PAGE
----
Dark Variegated Fritillary (dorsal) from US National Arboretum [2014 Sept. 1, Washington, DC REB]

The full list:

Black Swallowtail (1) female
Cabbage White (9)
Clouded Sulphur (1)
Orange Sulphur (5)
Sleepy Orange (1)
Gray Hairstreak (1)
Red-banded Hairstreak (3)
Eastern Tailed Blue (common)
Summer Azure (5)
Variegated Fritillary (3)
Pearl Crescent (1)
American Lady (1)
Monarch (1)
Silver-spotted Skipper (8)
Least Skipper (16)
Fiery Skipper (2)
Peck’s Skipper (1)
Crossline Skipper (2)
Southern Broken Dash (11)
Little Glassywing (3)
Sachem (superabundant)
Ocola Skipper (1)

 

Southern Cloudywing_at St Mary's Lake MD [2014 Aug 29 by Beth Johnson]

Southern Cloudywing_at St Mary’s Lake MD [2014 Aug 29 by Beth Johnson]

Beth Johnson and I spent the day Friday visiting Point Lookout State Park for southern migrants and St. Mary’s Lake on an unsuccessful search for the newly reported Red-veined Pennant.  And today Tom Stock visited Calvert Cliffs and environs, giving us all sightings to share.

En route to St. Mary’s Co., Beth and I stopped off at an uncharacteristically quiet butterfly garden at the Plummer House in Anne Arundel Co.  Among the sparse butterflies was only one standout, Sleepy Orange.  Pt. Lookout, unfortunately, wasn’t much better — it had been mowed the day previously practically down to bare soil, we suspect in order to make it inviting for Labor Day picnic crowds.  Every vestige of nectar was removed in the process, with the exception of a few bush lespedezas and some knotweed.  This pretty much put a wet blanket on any real migrants — this is usually a great location for Long-tailed Skipper, Sleepy Orange, Clouded Skipper, hordes of Common Buckeyes, and Ocola Skipper, among others.  Not this year.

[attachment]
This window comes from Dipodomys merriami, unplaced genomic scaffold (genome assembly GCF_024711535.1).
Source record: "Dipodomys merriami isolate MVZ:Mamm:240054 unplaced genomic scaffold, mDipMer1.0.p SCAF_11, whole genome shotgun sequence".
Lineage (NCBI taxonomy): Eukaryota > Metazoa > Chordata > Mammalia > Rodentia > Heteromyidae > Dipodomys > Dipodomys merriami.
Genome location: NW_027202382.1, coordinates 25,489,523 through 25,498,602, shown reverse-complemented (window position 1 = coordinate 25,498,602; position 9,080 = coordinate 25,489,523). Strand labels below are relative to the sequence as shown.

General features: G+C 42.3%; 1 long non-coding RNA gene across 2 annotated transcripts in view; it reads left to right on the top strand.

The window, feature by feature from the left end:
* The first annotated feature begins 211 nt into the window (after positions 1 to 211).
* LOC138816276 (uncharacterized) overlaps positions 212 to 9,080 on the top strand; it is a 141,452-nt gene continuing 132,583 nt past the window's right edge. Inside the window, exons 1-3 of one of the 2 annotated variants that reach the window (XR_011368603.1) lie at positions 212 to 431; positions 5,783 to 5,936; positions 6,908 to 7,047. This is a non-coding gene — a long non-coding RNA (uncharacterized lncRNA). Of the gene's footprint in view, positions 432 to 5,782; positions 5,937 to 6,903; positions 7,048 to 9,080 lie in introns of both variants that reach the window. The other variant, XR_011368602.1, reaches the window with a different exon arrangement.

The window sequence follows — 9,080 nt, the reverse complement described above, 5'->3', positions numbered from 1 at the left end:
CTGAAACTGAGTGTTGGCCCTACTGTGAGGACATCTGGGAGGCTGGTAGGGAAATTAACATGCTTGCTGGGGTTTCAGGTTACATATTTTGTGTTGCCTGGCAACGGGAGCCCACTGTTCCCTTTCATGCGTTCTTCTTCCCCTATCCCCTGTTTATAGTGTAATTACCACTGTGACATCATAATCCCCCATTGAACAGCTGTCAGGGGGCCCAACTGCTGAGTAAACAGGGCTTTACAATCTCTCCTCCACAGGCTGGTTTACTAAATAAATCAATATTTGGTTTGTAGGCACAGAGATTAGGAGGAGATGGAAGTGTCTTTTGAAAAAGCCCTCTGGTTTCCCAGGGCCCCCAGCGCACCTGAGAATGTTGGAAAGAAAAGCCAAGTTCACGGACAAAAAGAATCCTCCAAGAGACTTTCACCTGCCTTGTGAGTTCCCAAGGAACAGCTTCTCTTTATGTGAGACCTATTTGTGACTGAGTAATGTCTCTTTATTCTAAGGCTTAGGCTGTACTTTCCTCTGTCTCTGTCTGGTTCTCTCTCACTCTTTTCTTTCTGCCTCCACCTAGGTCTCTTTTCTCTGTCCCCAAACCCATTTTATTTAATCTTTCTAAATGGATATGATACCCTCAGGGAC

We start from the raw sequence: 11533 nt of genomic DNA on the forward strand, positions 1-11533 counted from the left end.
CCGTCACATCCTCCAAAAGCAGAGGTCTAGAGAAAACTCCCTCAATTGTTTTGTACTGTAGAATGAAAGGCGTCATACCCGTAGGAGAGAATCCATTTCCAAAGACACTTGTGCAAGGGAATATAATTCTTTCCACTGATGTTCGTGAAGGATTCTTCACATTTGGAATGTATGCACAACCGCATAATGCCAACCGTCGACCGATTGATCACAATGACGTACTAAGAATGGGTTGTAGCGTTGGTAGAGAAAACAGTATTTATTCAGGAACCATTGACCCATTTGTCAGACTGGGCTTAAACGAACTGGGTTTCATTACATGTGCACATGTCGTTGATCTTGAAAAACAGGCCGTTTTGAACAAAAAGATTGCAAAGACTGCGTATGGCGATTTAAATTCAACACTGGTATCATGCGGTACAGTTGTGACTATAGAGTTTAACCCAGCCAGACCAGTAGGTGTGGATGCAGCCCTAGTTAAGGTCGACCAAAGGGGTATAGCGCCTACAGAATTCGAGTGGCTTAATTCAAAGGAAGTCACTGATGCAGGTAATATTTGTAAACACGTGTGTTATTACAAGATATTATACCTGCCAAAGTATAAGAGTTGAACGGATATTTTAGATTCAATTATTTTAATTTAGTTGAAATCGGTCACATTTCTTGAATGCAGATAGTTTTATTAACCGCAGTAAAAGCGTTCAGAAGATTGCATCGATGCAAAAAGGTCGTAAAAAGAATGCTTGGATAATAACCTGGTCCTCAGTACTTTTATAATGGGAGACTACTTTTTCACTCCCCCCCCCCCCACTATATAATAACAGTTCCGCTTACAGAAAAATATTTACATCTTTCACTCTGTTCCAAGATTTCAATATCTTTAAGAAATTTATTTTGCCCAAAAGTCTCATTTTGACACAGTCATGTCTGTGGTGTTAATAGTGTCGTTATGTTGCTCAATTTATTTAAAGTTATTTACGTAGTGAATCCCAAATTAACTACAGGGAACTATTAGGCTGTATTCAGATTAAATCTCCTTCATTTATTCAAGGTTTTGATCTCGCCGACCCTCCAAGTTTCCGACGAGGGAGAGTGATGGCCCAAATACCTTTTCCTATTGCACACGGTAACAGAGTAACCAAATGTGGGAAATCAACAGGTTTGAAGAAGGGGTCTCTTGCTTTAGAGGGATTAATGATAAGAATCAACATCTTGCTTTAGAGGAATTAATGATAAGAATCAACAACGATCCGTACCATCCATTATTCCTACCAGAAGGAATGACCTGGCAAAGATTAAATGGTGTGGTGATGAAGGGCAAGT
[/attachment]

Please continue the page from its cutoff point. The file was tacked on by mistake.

Consolation prize was an abundance of Grey Hairstreaks (more than 30 when we stopped counting), a dozen or so Red-banded Hairstreaks, and two White-M Hairstreaks — all concentrated on the little nectar there was.  There were a few Common Buckeyes and Black Swallowtails.  We did score our FOY Cloudless Sulphurs in MD, and a couple of Tawny Emperors.  Dragonfly watching was a little better — there were hawking swarms of Black and Carolina Saddlebags, Wandering Gliders, and a lifer for us both, Four-spotted Pennant.